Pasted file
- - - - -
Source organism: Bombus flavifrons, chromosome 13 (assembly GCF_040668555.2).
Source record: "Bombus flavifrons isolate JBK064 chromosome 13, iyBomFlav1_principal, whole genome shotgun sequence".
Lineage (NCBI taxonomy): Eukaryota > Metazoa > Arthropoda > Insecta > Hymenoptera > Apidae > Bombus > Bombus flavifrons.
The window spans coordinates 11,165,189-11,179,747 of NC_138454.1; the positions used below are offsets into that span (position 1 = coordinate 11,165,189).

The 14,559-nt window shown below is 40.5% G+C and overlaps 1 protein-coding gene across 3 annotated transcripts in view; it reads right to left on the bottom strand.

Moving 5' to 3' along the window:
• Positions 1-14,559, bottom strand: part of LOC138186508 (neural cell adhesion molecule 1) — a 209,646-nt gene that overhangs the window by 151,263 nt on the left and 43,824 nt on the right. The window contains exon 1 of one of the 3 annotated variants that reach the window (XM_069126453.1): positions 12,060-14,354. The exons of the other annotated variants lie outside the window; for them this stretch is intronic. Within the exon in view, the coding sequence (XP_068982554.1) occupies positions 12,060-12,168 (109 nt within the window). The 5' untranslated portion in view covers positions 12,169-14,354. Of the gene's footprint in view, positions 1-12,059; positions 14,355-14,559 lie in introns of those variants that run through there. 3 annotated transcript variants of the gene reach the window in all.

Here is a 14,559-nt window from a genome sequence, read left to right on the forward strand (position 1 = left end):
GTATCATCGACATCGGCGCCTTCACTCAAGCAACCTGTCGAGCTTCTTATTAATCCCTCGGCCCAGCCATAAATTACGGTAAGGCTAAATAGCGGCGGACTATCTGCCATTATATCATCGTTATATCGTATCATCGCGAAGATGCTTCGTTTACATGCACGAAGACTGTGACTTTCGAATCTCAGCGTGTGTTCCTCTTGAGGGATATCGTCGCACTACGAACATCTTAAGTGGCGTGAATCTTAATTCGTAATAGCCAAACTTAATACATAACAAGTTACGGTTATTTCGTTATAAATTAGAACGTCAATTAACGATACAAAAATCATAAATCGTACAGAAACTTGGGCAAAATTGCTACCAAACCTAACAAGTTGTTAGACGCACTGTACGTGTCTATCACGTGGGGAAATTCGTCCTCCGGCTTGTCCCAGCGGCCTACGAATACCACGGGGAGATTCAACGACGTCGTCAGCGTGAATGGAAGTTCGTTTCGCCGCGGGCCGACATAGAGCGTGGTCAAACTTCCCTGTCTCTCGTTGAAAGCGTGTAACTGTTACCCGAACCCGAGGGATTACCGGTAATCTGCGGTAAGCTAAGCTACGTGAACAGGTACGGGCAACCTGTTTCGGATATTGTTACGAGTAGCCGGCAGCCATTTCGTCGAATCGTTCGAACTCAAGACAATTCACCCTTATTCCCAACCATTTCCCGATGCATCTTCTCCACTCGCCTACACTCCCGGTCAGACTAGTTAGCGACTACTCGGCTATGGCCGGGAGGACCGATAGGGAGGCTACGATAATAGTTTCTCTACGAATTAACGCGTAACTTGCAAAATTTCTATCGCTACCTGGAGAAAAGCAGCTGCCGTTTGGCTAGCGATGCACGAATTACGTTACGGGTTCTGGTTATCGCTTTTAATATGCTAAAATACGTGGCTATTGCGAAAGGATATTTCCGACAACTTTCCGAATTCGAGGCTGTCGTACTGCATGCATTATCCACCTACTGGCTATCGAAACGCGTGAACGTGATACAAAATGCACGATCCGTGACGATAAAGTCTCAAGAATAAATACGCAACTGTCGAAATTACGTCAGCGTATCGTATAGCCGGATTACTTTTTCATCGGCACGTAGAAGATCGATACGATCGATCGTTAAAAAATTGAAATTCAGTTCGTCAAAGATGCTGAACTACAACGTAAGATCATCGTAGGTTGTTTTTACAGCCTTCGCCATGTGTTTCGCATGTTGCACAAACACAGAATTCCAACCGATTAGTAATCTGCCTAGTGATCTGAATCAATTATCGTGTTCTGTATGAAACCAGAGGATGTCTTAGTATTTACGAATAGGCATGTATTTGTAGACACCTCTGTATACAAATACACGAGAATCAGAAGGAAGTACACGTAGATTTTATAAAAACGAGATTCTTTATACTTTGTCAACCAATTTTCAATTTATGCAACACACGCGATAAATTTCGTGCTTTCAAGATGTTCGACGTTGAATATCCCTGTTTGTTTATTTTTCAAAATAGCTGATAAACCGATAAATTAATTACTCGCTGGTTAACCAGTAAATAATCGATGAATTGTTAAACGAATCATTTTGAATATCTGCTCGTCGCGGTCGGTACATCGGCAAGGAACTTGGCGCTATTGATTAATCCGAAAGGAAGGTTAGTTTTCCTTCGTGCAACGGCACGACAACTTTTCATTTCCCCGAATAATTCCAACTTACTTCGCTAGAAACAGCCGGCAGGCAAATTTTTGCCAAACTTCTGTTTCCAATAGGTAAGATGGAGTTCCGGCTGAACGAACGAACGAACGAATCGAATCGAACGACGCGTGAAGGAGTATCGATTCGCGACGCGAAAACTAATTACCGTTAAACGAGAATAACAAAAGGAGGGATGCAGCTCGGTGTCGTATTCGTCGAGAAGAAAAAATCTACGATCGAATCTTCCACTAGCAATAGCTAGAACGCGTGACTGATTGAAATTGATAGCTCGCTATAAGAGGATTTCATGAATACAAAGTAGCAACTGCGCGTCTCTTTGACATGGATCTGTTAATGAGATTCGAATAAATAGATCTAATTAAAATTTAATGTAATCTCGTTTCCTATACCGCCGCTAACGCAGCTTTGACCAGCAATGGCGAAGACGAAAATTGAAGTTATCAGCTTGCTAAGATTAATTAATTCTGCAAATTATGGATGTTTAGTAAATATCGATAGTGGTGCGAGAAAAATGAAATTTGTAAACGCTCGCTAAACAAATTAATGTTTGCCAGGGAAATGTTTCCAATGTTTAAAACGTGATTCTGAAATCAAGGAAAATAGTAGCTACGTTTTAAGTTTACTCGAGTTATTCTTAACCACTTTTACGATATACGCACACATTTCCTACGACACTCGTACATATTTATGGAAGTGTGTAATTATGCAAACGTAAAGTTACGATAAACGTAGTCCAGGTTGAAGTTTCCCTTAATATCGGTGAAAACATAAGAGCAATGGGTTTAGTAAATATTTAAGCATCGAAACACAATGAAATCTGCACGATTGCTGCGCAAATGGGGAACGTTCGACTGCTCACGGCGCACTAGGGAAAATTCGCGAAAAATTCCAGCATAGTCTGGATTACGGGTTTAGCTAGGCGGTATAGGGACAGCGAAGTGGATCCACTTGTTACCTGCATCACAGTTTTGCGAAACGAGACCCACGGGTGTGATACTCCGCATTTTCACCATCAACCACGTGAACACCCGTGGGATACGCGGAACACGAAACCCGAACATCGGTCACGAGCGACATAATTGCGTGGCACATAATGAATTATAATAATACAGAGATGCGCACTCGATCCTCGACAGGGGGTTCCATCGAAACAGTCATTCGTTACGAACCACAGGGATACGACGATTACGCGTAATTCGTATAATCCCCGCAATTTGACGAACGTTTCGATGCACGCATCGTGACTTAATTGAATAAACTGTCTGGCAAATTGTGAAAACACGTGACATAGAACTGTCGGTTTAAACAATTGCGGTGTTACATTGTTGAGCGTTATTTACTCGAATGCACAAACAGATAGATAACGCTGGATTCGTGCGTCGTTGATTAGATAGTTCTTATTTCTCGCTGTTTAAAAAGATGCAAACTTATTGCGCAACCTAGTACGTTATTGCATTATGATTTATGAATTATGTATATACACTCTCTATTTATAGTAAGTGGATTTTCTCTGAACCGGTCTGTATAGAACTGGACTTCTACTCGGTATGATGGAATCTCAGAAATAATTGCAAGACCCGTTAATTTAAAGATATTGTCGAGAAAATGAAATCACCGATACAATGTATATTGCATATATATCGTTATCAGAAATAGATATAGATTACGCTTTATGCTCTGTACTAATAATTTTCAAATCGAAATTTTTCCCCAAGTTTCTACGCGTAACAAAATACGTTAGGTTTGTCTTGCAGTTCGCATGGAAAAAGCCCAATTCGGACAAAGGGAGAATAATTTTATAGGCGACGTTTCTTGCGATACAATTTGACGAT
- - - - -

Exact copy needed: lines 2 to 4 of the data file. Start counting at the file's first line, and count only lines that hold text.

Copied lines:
Source record: "Bombus flavifrons isolate JBK064 chromosome 13, iyBomFlav1_principal, whole genome shotgun sequence".
Lineage (NCBI taxonomy): Eukaryota > Metazoa > Arthropoda > Insecta > Hymenoptera > Apidae > Bombus > Bombus flavifrons.
The window spans coordinates 11,165,189-11,179,747 of NC_138454.1; the positions used below are offsets into that span (position 1 = coordinate 11,165,189).